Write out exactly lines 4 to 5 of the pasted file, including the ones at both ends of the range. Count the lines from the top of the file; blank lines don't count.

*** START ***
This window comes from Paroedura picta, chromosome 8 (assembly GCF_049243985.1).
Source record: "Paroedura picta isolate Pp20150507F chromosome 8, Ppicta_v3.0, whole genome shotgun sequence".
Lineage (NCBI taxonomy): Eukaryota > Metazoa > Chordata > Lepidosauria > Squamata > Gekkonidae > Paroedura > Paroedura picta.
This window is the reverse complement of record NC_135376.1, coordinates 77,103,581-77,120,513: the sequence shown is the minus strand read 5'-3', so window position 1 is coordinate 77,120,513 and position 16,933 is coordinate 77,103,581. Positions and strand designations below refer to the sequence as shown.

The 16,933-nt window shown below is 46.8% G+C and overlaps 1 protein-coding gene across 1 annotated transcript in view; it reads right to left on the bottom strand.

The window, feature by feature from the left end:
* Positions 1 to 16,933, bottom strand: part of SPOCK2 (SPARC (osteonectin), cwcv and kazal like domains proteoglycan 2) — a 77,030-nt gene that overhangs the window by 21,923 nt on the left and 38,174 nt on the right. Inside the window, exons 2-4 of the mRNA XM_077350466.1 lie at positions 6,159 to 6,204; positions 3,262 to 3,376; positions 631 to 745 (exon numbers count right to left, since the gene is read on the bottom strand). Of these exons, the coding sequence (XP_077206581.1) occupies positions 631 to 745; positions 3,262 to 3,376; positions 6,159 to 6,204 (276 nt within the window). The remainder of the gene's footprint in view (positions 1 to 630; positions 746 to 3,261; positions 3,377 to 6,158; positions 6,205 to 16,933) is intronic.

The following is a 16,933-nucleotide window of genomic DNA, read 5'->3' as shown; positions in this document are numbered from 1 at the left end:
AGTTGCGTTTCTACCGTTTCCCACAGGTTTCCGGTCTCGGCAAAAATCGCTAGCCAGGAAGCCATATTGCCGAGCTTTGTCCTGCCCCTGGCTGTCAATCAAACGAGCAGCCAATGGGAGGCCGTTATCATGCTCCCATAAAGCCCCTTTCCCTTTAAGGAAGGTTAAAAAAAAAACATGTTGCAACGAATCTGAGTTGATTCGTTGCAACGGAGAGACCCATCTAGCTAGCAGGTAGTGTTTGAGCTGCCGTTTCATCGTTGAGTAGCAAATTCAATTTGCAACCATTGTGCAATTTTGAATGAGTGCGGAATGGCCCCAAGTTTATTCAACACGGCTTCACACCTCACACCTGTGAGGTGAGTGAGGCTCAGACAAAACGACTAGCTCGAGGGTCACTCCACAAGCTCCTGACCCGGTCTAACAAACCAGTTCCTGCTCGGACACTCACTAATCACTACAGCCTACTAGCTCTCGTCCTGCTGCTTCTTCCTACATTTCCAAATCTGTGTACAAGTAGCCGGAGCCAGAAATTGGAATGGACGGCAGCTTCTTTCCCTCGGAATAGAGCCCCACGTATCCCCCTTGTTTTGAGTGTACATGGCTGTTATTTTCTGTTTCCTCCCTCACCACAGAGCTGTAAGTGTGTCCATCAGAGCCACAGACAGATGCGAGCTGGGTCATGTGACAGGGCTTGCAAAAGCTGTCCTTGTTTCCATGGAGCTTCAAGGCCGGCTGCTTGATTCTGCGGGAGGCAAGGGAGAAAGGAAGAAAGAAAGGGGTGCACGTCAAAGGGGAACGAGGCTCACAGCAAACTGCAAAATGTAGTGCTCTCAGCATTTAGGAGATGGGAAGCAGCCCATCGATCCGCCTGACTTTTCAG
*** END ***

This window is the reverse complement of record NC_135376.1, coordinates 77,103,581-77,120,513: the sequence shown is the minus strand read 5'-3', so window position 1 is coordinate 77,120,513 and position 16,933 is coordinate 77,103,581. Positions and strand designations below refer to the sequence as shown.

The 16,933-nt window shown below is 46.8% G+C and overlaps 1 protein-coding gene across 1 annotated transcript in view; it reads right to left on the bottom strand.